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A Report on Non-Ionizing Radiation

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2010 Articles

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December 21, 2010

It's only a short letter buried in the back pages of a journal, but it could change the entire cell phone–cancer controversy.

A group at Hebrew University in Jerusalem has reported a sharp increase in the incidence of parotid gland tumors in Israel over the last 30 years. Rakefet Czerninski, Avi Zini and Harold Sgan-Cohen found that these tumors have quadrupled since 1970, "with the steepest increase" after 2001 (see plot below). Their letter appears in the January 2011 issue of Epidemiology; it's a free download. They are with the Hadassah School of Dental Medicine at the university.

December 15, 2010

John Snow is known as the father of modern epidemiology, best remembered for helping end the 1854 cholera epidemic in London. At the time no one yet knew that cholera is caused by bacteria, but Snow had long suspected that it was transmitted by food or water. In the hard-hit neighborhood of Soho where hundreds had died, Snow mapped the location of the homes of the victims and could see that most lived near the Broad Street water pump (see image below). Snow was able to persuade local officials to remove the handle of the pump and soon the epidemic subsided.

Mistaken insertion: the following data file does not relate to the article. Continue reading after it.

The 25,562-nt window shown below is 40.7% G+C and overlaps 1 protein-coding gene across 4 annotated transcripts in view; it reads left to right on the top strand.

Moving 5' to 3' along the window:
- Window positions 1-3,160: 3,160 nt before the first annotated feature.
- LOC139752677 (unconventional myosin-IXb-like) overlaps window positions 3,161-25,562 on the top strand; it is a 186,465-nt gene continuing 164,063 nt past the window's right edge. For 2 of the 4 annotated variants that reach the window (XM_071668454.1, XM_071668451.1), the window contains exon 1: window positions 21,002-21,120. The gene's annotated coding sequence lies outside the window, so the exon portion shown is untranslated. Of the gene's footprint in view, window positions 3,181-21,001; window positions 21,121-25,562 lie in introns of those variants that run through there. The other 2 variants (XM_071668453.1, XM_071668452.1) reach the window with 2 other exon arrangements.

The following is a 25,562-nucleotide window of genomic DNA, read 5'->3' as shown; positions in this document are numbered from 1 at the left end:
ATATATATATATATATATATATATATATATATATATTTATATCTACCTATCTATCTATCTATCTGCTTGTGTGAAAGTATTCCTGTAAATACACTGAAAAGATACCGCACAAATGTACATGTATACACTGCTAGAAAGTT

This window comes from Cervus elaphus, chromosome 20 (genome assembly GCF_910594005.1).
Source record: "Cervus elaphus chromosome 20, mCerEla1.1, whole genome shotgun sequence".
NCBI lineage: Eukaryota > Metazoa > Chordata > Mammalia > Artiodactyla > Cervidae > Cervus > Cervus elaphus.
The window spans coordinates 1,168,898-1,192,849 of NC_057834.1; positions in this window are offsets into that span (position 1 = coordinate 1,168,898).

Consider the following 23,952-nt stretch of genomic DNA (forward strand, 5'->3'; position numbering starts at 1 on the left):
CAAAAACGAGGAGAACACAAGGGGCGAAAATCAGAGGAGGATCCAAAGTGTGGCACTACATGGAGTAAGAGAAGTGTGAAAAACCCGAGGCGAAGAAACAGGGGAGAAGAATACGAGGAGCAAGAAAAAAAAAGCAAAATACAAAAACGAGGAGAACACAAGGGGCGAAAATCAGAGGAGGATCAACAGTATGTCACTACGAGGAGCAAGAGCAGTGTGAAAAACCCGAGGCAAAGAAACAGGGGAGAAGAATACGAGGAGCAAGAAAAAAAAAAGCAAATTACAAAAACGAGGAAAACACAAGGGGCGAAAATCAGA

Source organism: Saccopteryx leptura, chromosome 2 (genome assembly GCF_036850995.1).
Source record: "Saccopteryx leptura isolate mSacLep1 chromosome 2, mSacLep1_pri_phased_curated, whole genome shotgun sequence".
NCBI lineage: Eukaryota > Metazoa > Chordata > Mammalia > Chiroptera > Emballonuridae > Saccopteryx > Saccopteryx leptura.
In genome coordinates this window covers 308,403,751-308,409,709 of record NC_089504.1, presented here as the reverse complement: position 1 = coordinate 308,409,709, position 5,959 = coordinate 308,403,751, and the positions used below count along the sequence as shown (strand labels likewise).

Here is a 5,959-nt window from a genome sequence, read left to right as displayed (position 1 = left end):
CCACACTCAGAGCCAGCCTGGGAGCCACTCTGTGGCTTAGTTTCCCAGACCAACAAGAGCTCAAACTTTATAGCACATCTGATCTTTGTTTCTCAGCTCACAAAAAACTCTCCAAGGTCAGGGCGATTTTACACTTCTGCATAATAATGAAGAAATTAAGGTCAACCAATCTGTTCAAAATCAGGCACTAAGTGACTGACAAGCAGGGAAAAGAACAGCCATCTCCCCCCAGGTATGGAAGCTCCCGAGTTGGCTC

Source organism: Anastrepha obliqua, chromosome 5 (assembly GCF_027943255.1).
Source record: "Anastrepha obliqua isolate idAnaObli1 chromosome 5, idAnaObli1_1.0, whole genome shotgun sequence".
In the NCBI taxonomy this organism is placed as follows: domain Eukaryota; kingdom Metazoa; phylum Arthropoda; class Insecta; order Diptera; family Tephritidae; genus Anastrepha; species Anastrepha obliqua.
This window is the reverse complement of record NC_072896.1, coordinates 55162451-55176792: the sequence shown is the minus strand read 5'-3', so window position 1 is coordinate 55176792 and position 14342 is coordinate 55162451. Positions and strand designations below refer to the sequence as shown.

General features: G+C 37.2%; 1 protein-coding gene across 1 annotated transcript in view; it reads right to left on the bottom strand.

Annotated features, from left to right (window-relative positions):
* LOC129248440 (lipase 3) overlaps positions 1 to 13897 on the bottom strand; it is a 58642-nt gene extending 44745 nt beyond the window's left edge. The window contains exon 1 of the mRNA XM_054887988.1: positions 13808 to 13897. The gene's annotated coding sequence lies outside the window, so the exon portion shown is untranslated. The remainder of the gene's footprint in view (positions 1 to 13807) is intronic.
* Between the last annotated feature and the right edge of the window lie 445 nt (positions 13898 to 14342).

December 1, 2010

The acoustic neuroma story is becoming quite compelling.

Researchers in Tokyo have reported that they too found more of these tumors of the acoustic nerve among long-term cell phone users —the third group to see this link. Those who used cell phones for more than 20 minutes a day for at least five years had three times more acoustic neuromas than expected. The Japanese team also saw a strong suggestion of a dose-response relationship: The longer people used cell phones —both in terms of minutes of daily calls and years of use— the greater their risk.

October 20, 2010

Nobody ever went broke underestimating the intelligence of the American public," H.L. Mencken, the American journalist, famously said years ago. And so it continues today, not only in the U.S. but most everywhere else. The continuing EMF controversy, stimulated by three new books —Sam Milham's Dirty Electricity, Devra Davis's Disconnect and Ann Gittleman's Zapped, — has fueled the demand for quick fixes. (None of these authors recommends them.) Just about every day, someone contacts us, pitching a new product or, on the consumer side, asking if they do any good.

October 1, 2010

We just learned that David Eisen, the former Director of Research and Information at the Newspaper Guild, died on September 16 at the age of 85. (A notice appeared in today's New York Times.) We got to know Dave Eisen back in the early 1980s when we were reporting on the possible health risks associated with video display terminals (VDTs), cathode ray tube (CRT) displays for computers. (From 1984 to 1995, Microwave News also published VDT News.) We'll let the obituary that ran in Maine's Kennebec Journal recount his life story, but we wish to salute him here.

September 28, 2010

Who offers better scientific advice: Lady Gaga or Scientific American ? Okay, it's a trick question. Sometimes Lady Gaga does make more sense.